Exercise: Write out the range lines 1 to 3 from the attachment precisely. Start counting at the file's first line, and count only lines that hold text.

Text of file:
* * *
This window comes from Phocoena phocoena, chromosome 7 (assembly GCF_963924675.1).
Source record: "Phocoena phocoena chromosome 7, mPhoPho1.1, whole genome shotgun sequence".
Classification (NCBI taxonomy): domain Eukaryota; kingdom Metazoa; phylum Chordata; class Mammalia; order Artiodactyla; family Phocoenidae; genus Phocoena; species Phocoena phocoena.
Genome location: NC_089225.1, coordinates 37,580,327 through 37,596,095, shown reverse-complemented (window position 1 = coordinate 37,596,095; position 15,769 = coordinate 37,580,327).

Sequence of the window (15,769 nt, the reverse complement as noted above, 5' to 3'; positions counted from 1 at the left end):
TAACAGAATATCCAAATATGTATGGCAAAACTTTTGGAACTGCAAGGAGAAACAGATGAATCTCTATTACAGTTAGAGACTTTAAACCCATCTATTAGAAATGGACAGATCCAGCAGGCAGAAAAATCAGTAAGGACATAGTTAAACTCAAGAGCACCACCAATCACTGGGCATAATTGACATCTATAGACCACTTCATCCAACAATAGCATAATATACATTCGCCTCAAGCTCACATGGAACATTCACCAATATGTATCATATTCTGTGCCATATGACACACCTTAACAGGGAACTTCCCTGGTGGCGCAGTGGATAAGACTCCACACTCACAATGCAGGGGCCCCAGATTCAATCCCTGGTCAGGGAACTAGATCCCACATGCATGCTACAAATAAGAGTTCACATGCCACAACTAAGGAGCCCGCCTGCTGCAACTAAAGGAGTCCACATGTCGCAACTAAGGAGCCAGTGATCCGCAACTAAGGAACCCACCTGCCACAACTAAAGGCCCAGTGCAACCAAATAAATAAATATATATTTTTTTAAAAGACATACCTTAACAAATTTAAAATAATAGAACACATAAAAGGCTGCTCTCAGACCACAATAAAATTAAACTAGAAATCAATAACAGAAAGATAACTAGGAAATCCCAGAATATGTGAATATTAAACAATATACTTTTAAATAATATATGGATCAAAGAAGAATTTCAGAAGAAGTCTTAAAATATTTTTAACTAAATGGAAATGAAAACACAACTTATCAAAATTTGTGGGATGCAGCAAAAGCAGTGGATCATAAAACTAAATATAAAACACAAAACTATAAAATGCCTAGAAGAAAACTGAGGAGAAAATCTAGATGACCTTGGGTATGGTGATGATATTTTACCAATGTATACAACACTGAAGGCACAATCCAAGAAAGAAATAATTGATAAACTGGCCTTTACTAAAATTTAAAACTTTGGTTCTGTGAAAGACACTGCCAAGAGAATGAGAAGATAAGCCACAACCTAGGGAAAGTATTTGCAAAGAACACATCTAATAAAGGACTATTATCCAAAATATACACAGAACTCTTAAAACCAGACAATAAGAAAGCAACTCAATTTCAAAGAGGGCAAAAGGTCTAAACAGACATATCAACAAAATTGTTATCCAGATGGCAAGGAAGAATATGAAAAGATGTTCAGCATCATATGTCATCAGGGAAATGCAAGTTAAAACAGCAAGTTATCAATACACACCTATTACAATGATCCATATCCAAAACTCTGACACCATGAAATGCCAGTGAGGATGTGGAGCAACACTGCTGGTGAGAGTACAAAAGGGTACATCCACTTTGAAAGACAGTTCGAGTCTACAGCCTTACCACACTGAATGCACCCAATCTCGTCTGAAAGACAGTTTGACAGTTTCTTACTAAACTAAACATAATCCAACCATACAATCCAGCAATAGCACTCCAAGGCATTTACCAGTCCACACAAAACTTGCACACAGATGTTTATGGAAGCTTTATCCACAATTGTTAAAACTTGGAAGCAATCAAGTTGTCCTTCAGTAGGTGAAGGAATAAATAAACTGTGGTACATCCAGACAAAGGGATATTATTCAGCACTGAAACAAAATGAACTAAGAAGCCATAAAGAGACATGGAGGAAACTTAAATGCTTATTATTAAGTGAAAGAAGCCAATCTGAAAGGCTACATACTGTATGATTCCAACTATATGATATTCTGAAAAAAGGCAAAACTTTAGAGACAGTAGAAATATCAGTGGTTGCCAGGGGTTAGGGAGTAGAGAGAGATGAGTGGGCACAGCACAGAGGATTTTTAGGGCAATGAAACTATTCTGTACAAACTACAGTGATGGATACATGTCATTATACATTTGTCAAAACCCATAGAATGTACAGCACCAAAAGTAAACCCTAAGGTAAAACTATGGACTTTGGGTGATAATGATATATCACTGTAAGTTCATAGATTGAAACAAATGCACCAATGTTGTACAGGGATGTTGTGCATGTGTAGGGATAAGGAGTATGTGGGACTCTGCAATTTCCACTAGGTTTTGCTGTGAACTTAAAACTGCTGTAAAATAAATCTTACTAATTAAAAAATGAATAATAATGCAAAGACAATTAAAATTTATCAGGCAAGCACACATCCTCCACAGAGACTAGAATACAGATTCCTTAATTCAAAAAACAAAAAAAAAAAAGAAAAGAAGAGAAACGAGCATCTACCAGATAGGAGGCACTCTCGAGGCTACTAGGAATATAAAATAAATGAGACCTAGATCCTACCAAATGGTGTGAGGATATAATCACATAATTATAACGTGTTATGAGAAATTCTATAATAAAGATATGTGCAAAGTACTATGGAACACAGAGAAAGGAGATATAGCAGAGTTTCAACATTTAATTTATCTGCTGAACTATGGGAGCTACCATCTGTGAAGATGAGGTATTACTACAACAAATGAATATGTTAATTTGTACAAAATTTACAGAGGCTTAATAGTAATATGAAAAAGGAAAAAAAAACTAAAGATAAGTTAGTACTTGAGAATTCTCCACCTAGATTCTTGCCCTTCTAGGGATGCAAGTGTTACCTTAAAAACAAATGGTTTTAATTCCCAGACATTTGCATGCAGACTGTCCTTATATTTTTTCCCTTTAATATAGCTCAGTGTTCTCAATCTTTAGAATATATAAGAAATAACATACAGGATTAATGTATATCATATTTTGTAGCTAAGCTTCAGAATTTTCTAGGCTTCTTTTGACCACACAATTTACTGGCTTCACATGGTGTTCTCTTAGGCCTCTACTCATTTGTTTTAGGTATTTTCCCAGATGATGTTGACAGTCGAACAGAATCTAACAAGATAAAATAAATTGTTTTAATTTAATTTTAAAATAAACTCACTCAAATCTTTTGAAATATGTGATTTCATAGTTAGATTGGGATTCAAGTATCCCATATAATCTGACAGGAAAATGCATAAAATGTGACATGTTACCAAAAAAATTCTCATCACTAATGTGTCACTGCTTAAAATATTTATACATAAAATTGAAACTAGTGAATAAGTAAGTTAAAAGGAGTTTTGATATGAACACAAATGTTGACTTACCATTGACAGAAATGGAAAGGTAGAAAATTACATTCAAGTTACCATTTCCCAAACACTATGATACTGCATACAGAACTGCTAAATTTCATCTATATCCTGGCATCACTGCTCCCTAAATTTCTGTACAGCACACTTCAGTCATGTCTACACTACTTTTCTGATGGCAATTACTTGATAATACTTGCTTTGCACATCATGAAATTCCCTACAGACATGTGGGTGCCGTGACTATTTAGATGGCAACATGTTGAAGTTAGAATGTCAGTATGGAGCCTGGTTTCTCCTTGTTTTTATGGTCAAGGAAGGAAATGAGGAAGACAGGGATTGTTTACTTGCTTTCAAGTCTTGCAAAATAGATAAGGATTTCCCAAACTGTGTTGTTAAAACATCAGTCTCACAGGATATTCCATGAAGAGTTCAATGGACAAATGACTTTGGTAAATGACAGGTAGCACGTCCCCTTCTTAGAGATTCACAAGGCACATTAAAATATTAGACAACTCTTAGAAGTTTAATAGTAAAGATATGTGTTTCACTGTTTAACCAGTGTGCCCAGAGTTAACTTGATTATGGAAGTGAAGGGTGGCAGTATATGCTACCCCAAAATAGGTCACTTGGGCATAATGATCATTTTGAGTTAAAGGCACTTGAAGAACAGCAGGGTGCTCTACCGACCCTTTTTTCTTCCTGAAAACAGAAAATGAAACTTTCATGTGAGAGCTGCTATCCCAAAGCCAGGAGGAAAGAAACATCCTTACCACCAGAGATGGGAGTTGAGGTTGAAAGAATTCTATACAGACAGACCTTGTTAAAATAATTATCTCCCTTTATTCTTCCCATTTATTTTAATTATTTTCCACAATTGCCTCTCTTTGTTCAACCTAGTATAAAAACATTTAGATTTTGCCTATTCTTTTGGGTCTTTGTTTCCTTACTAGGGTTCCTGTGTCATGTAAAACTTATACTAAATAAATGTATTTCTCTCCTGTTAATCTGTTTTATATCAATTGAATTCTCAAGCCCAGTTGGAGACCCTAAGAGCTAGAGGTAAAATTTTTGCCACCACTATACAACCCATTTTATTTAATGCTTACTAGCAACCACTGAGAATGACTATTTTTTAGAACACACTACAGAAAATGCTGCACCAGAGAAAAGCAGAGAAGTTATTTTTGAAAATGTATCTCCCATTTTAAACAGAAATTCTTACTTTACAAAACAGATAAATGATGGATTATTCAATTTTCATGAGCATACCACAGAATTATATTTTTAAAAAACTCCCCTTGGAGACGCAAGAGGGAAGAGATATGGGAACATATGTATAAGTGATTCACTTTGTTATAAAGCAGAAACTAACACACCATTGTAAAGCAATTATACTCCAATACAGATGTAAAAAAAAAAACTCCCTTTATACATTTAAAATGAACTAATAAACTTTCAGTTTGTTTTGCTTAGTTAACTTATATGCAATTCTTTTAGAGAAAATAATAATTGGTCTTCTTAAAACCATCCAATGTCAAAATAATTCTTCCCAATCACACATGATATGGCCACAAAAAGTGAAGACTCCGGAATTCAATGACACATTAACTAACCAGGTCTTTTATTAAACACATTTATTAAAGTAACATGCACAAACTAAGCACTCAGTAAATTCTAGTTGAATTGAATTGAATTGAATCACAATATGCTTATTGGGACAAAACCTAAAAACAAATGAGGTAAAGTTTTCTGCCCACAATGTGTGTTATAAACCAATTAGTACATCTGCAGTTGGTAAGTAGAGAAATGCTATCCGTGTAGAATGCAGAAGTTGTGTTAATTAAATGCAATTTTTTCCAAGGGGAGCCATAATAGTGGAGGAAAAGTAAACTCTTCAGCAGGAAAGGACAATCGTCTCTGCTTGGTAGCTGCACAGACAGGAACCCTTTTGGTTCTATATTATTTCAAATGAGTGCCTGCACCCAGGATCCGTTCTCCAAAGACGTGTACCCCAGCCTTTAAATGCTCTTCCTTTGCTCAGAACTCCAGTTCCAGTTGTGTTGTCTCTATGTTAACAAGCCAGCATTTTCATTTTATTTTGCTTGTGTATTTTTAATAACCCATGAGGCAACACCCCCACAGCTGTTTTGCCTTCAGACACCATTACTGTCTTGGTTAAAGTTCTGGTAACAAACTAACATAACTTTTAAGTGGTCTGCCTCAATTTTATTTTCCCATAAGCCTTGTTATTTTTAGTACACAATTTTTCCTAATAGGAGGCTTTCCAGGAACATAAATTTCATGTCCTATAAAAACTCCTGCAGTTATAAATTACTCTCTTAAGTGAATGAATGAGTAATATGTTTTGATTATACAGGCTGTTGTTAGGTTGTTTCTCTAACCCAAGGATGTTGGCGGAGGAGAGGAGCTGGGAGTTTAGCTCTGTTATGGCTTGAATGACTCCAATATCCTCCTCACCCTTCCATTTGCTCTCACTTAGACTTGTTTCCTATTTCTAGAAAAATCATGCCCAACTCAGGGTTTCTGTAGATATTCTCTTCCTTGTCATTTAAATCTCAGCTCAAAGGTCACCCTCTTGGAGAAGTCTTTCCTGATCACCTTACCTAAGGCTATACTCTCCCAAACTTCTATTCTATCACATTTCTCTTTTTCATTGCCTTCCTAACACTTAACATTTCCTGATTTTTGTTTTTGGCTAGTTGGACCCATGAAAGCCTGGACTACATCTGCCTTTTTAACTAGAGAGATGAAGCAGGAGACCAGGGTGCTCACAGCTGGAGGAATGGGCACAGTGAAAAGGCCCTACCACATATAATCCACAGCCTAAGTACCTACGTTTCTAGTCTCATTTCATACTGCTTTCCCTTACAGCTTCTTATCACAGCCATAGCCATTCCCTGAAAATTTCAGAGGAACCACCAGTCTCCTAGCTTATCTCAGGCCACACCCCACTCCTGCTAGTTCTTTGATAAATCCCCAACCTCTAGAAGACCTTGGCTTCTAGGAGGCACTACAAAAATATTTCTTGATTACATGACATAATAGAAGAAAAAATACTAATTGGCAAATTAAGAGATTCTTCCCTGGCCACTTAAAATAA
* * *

This window comes from Phocoena phocoena, chromosome 7 (assembly GCF_963924675.1).
Source record: "Phocoena phocoena chromosome 7, mPhoPho1.1, whole genome shotgun sequence".
Classification (NCBI taxonomy): domain Eukaryota; kingdom Metazoa; phylum Chordata; class Mammalia; order Artiodactyla; family Phocoenidae; genus Phocoena; species Phocoena phocoena.